As one of United Kingdom’s countries, Wales has a living Celtic culture that is distinct to the rest of the United Kingdom. It is divided into three regions namely North Wales, Mid Wales, and South Wales. Principal areas within Wales include Blaenau Gwent, Bridgend, Caerphilly, Cardiff, Carmarthenshire, Ceredigion, Conwy, Denbighshire, Flintshire, Gwynedd, Isle of Anglesey, Merthyr Tydfil, Monmouthshire, Neath Port Talbot, Newport, Pembrokeshire, Powys, Rhondda Cynon Taf, Swansea, Torfaen, Vale of Glamorgan, and Wrexham. Wales is bordered by England, the Irish Sea, and the Bristol Channel, to the east, north and west, and south. When in Wales, English is the language of choice throughout all of the country, although it has its own language known as Welsh. Some of the signs will be written in Welsh as well as English. Residents in the north or west often speak in Welsh, but less in the east. The country’s average annual coastal temperatures get up to 10.5 degrees Celsius, or 51 degrees Fahrenheit, low-lying inland areas at 1 degree Celsius or 1.8 degrees Fahrenheit, often cooler as the altitude gets higher.
What to see & do
Wales can be explored via North Wales with Llandudno and Colwyn Bay, North East Wales, Snowdonia Mountains and Coast, The Isle of Anglesey. West Wales has Carmarthenshire, Pembrokeshire, and Swansea Bay. Mid Wales has Ceredigion/Cardigan Bay, Mid Wales and Brecon, and Beacons. South Wales has Cardiff, South Wales Valleys, Wye Valley and Vale of Usk, along with Glamorgan Heritage Coast. Llandudno and Colwyn Bay, Llandudno was called the Queen of the Welsh Resorts, with spots including The Great Orme, West Shore Beach, Oriel Mostyn Gallery, Llandudno Ski Slope, Conwy Castle, Llandudno Museum, Welsh Mountain Zoo; Mid Wales has Gigrin Red Kite Feeding Centre, MOMA Wales, Hay Festival, National Showcaves Centre for Wales, Elan Valley trail; Glamorgan features Ogmore Castle, Porthkerry Country Park, Glamorgan Heritage Coast, Cosmeston Lakes, among others.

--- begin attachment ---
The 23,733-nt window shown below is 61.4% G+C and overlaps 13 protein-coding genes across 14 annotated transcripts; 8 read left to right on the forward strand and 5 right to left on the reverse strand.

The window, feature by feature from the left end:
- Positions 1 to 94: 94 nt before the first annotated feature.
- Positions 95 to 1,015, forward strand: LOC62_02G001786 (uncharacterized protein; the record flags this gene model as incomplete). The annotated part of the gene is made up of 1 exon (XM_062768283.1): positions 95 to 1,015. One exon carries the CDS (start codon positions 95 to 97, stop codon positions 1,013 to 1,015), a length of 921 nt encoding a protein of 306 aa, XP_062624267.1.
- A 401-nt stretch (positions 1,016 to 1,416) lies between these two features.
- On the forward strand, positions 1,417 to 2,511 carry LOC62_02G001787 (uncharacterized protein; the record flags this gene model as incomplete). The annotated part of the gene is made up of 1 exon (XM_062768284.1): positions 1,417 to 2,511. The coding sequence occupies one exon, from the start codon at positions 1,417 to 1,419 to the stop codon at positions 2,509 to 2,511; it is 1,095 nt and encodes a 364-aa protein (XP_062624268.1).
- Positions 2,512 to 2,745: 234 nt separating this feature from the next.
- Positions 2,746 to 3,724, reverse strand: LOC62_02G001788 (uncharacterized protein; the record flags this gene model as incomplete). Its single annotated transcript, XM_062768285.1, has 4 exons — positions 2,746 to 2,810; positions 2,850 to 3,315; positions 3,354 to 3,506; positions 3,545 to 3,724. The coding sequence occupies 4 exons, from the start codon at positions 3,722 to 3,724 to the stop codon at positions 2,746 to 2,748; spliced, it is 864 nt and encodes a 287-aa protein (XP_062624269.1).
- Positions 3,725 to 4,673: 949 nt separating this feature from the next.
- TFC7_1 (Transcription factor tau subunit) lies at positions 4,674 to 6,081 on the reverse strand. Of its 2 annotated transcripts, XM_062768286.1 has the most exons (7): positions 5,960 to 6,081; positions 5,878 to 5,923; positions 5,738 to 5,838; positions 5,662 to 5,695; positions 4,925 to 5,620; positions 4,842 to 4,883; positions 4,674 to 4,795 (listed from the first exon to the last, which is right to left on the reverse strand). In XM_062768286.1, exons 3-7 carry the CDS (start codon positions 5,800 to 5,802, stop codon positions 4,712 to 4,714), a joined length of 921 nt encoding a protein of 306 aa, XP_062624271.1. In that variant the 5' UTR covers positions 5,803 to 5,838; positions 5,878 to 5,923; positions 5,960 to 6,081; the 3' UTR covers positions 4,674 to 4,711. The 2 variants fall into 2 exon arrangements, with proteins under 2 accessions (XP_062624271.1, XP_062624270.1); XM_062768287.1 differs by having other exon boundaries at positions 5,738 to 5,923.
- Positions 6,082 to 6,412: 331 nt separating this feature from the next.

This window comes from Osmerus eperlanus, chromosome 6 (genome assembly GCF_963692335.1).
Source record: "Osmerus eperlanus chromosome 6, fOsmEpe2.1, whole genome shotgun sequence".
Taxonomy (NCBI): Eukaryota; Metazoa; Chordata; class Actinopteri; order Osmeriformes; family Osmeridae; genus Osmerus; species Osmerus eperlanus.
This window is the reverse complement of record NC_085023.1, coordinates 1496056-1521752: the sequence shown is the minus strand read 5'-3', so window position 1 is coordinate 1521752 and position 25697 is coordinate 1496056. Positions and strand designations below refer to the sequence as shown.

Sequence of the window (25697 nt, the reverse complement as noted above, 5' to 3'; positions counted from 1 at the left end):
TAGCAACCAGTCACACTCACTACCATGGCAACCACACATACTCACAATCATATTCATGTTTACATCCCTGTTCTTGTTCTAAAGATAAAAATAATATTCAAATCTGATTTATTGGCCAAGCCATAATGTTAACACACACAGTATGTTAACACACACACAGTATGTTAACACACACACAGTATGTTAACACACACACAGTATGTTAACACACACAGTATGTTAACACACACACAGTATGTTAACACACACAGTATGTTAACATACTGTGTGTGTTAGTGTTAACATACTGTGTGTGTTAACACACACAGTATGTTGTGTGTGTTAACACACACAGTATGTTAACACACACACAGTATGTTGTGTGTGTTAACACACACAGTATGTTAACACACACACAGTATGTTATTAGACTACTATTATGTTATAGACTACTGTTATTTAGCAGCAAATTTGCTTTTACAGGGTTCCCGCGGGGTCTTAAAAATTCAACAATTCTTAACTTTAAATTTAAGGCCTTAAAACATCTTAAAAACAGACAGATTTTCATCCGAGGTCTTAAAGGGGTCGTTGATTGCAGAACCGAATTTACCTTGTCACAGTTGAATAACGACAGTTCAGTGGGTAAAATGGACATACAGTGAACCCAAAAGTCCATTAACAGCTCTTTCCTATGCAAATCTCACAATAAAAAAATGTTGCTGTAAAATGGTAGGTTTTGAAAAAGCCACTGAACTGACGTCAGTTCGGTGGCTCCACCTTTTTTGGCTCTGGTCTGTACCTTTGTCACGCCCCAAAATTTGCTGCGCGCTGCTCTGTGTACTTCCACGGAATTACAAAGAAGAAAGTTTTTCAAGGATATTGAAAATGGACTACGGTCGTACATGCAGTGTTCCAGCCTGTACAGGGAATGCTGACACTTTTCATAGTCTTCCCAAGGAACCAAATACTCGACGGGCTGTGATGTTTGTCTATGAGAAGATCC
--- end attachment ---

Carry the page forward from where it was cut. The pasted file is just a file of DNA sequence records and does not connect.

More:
How to get around
Most of the travelling done in Wales can be done from east to west, instead of north to south. Bus and coach services that operate within Wales include the First Cymru Shuttle coach service which is often times faster than most of the trains for the travels between Swansea and Cardiff, although during peak times, unlike the train, the coach service can be stuck in traffic. Another service is the Traw Cambria services, which connect North, Mid and South Wales. Others that operate include Arriva, First Cymru, Trawscambria, Stagecoach, Cardiff Bus, and Veolia Transport Cymru. These services operate a large amount of buses in North Wales; operates services in South West Wales; operates long-distance bus network that connects North, Mid, and South Wales; operates services in South Wales; operates services in Cardiff; and operates services in Cardiff and South Wales, respectively.
How to get there
As the only large and international airport that serves Wales, Cardiff Airport is an international airport owned by the Welsh Government. The airport serves Cardiff, South Wales, Mid Wales, and West Wales. Airlines that operate to and from the airport include Aer Lingus Regional operated by Stobart AIr, Air Europa, Air Malta, BH Air, CityJet operated by Stobart AIr, Eastern Ariways, Flybe, KLM operated by KLM Cityhopper, Links Air, Ryanair, SunExpress, Thomas Cook Airlines, Thomson Airways, and Vueling, into and out of destinations that include, but not limited to, Dublin, Edinburgh, Paris, Aberdeen, Newcastle upon Tyne, Belfast, Amsterdam, Anglesey, Norwich, Tenerife, Gran Canaria, Alicante, and Málaga, with season flights to Palma de Mallorca, Malta, Geneva, Dalaman, Orlando, Reus, and Barcelona, to name a few.